Love is Happiness

After reading about another f**cking mass shooting, which occurred on Sunday within a church in Texas, I was overcome with a sense of urgency to spread some happiness in the world. I planned on using happiness as a topic of discussion for next week but decided to share some brief, albeit positive, thoughts on it now since tomorrow is not guaranteed and I’m certain all of us could use a little positive thinking.

What makes people happy varies, but happiness can come from anywhere. There are times in my search where it eludes me, but as I was rubbing the belly of my best friend Sparky (my dog) this morning, I realized it is located in a source often overlooked.

Despite finding some happiness in several obscure ways (typical short-term forms of happiness that include buying a new TV or something), a consistent stream of it has come from the things in this life I love–the people who occupy my world, my dog, and a handful of hobbies are responsible for the joy I’ve found so far.

Think about the moments in your life that made you the happiest: the birth of a child, the warmth of the one you love lying next to you, kisses from Grandma, the first snow of winter–these are the things we tend to hold to higher importance and reflect on because they are some of the experiences we cherish most. What makes those experiences and memories so special is either the love we received or the love we gave, making love the primary source for happiness.

A story that makes me happy:

It was well below freezing on a quiet night in Wisconsin. February brought the familiar chill and painted the corners of my sliding door with a ghostly white fog as an orange glow from a nearby street lamp bounced its light off patches of ice in the parking lot. My apartment was unusually clean and warm (I used a space-heater to save money) because I was expecting company, which was due to arrive any minute.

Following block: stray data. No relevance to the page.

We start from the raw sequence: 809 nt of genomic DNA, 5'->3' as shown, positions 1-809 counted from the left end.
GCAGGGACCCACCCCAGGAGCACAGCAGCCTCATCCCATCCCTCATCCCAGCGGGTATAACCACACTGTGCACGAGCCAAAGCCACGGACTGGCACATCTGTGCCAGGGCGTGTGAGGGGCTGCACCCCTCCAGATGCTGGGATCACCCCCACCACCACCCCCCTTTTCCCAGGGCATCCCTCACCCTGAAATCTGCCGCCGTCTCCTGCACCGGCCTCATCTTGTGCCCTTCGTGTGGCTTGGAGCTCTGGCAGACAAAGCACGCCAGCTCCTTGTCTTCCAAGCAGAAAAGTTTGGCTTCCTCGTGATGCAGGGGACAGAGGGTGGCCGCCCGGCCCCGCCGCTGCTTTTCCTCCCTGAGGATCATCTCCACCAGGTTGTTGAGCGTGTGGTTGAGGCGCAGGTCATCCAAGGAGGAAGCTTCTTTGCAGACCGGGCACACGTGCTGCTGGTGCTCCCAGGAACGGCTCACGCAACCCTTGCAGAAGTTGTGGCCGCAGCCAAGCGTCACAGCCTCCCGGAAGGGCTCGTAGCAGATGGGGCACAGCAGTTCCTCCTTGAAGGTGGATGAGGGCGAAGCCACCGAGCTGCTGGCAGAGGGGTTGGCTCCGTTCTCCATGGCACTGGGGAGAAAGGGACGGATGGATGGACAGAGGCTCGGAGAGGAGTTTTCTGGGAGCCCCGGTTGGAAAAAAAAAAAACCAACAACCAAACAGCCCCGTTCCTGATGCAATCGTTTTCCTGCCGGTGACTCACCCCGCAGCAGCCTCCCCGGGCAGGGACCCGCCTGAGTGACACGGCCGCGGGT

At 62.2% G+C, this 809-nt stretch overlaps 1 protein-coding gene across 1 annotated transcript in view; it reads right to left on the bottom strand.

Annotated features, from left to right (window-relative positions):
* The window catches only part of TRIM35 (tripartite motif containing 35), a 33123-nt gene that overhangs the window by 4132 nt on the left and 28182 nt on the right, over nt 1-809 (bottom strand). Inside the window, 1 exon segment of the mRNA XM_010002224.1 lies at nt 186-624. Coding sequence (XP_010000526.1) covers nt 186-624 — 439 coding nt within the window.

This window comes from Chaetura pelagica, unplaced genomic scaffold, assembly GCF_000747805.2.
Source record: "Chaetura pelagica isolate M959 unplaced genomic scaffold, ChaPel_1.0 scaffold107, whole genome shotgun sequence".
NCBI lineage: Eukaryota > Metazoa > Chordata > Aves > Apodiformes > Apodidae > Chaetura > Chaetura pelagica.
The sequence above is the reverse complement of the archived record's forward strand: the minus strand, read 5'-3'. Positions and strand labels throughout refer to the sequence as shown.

When the intercom next to the door buzzed, I leapt to my feet with excitement. My door was next to the entrance so I hustled out, turned the handle, and with a ‘whoosh’ I swung the door towards me. Cold overpowered the artificial warmth for a moment, but I hardly noticed as my guest burst into the hallway and pounced on my leg. His tail wagging and nose glued to the ground, I beckoned him and his foster mom into my home.

I wasn’t sure what to do when he kept hopping on the couch and licking my face. Sparky seemed as excited as I was to meet him except he wasn’t nearly as tentative due to nerves. His foster mom, Tiffany, reminded me several times that I didn’t have to let him keep licking me but I wasn’t sure how to make him stop, or if I even wanted him to. He bounced from room-to-room and left not one corner un-sniffed, swaying his ropy tail frantically as he covered every inch of carpet with his nostrils.

Tiffany left after a couple of hours of discussing Sparky’s history, notifying me of any precautions, and taking a test walk before leaving Sparky and I alone for a sleepover to make sure we liked each other. I don’t think either of them knew it, and I wasn’t entirely sure of it myself, but I’m certain I loved him from the moment he ran through the door. I can’t say he shared my sentiments because he stared out of the window for most of the night, and the energy he displayed within the first hour of us meeting didn’t return for a few days, longing for the life he became familiar with.

But as days continued to pass, he seemed to let go of his previous life and began adapting to his new one with me. It only took about a week before I gave up on making him sleep on the floor instead of by my feet, and the bond we created is strong enough to make me miss him when he sleeps elsewhere on some nights. He is now my best friend, and the memory of those first few days reminds me the happiness love provides.

At the risk of sounding like a hippie from the 70’s, my conclusion is that the world simply needs more love to become the place I know it can be. We seem to be our happiest selves when living those moments described above or remembering the joy they brought. If we create more moments of love and share them with those around us, people will have more reasons to be happy and fewer to be angry; perhaps limiting the amount of conflict we see on a daily basis.

We create moments of love–we spread happiness–we make all right with the world.

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